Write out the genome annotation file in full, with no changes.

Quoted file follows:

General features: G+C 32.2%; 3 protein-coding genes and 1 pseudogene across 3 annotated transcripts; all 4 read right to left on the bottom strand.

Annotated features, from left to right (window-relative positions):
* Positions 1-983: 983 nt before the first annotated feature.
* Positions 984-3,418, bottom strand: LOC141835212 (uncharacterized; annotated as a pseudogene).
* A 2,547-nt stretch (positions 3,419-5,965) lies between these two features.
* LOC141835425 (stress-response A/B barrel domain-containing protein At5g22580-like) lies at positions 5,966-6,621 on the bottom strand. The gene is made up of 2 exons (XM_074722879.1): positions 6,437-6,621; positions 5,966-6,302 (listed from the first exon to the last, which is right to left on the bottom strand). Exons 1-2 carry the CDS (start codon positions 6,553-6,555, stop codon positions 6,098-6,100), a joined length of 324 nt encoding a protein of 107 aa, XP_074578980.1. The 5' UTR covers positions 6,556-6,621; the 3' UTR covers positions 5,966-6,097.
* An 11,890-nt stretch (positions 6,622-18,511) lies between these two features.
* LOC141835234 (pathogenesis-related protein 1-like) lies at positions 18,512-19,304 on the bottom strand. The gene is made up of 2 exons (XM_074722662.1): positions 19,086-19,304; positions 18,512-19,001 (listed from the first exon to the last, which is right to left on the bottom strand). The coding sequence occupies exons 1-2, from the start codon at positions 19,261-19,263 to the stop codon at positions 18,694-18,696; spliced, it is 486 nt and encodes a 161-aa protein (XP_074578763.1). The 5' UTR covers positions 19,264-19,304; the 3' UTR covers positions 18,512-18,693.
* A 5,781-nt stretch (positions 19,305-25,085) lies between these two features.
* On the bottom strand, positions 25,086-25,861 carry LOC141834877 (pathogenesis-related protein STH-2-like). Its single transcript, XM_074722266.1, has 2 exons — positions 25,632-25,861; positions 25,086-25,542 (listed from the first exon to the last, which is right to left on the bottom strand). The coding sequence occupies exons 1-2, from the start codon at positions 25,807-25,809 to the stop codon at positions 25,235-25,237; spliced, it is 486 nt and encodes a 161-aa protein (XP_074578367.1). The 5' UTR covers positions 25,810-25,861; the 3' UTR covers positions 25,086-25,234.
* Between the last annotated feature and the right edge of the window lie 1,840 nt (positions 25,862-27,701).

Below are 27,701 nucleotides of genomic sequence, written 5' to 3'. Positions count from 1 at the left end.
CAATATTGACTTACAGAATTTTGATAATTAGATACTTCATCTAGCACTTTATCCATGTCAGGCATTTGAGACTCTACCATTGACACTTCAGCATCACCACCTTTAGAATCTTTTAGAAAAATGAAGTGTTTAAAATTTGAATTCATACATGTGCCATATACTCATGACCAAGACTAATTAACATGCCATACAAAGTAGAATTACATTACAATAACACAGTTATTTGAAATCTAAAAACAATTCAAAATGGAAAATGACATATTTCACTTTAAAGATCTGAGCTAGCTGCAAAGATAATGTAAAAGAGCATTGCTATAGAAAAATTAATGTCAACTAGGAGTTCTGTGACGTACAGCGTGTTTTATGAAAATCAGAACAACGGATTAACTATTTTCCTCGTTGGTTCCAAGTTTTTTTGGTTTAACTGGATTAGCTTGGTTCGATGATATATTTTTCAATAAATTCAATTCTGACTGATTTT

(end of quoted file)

General features: G+C 32.2%; 3 protein-coding genes and 1 pseudogene across 3 annotated transcripts; all 4 read right to left on the bottom strand.

Annotated features, from left to right (window-relative positions):
* Positions 1-983: 983 nt before the first annotated feature.
* Positions 984-3,418, bottom strand: LOC141835212 (uncharacterized; annotated as a pseudogene).
* A 2,547-nt stretch (positions 3,419-5,965) lies between these two features.
* LOC141835425 (stress-response A/B barrel domain-containing protein At5g22580-like) lies at positions 5,966-6,621 on the bottom strand. The gene is made up of 2 exons (XM_074722879.1): positions 6,437-6,621; positions 5,966-6,302 (listed from the first exon to the last, which is right to left on the bottom strand). Exons 1-2 carry the CDS (start codon positions 6,553-6,555, stop codon positions 6,098-6,100), a joined length of 324 nt encoding a protein of 107 aa, XP_074578980.1. The 5' UTR covers positions 6,556-6,621; the 3' UTR covers positions 5,966-6,097.
* An 11,890-nt stretch (positions 6,622-18,511) lies between these two features.
* LOC141835234 (pathogenesis-related protein 1-like) lies at positions 18,512-19,304 on the bottom strand. The gene is made up of 2 exons (XM_074722662.1): positions 19,086-19,304; positions 18,512-19,001 (listed from the first exon to the last, which is right to left on the bottom strand). The coding sequence occupies exons 1-2, from the start codon at positions 19,261-19,263 to the stop codon at positions 18,694-18,696; spliced, it is 486 nt and encodes a 161-aa protein (XP_074578763.1). The 5' UTR covers positions 19,264-19,304; the 3' UTR covers positions 18,512-18,693.
* A 5,781-nt stretch (positions 19,305-25,085) lies between these two features.
* On the bottom strand, positions 25,086-25,861 carry LOC141834877 (pathogenesis-related protein STH-2-like). Its single transcript, XM_074722266.1, has 2 exons — positions 25,632-25,861; positions 25,086-25,542 (listed from the first exon to the last, which is right to left on the bottom strand). The coding sequence occupies exons 1-2, from the start codon at positions 25,807-25,809 to the stop codon at positions 25,235-25,237; spliced, it is 486 nt and encodes a 161-aa protein (XP_074578367.1). The 5' UTR covers positions 25,810-25,861; the 3' UTR covers positions 25,086-25,234.
* Between the last annotated feature and the right edge of the window lie 1,840 nt (positions 25,862-27,701).

Below are 27,701 nucleotides of genomic sequence, written 5' to 3'. Positions count from 1 at the left end.
CAATATTGACTTACAGAATTTTGATAATTAGATACTTCATCTAGCACTTTATCCATGTCAGGCATTTGAGACTCTACCATTGACACTTCAGCATCACCACCTTTAGAATCTTTTAGAAAAATGAAGTGTTTAAAATTTGAATTCATACATGTGCCATATACTCATGACCAAGACTAATTAACATGCCATACAAAGTAGAATTACATTACAATAACACAGTTATTTGAAATCTAAAAACAATTCAAAATGGAAAATGACATATTTCACTTTAAAGATCTGAGCTAGCTGCAAAGATAATGTAAAAGAGCATTGCTATAGAAAAATTAATGTCAACTAGGAGTTCTGTGACGTACAGCGTGTTTTATGAAAATCAGAACAACGGATTAACTATTTTCCTCGTTGGTTCCAAGTTTTTTTGGTTTAACTGGATTAGCTTGGTTCGATGATATATTTTTCAATAAATTCAATTCTGACTGATTTT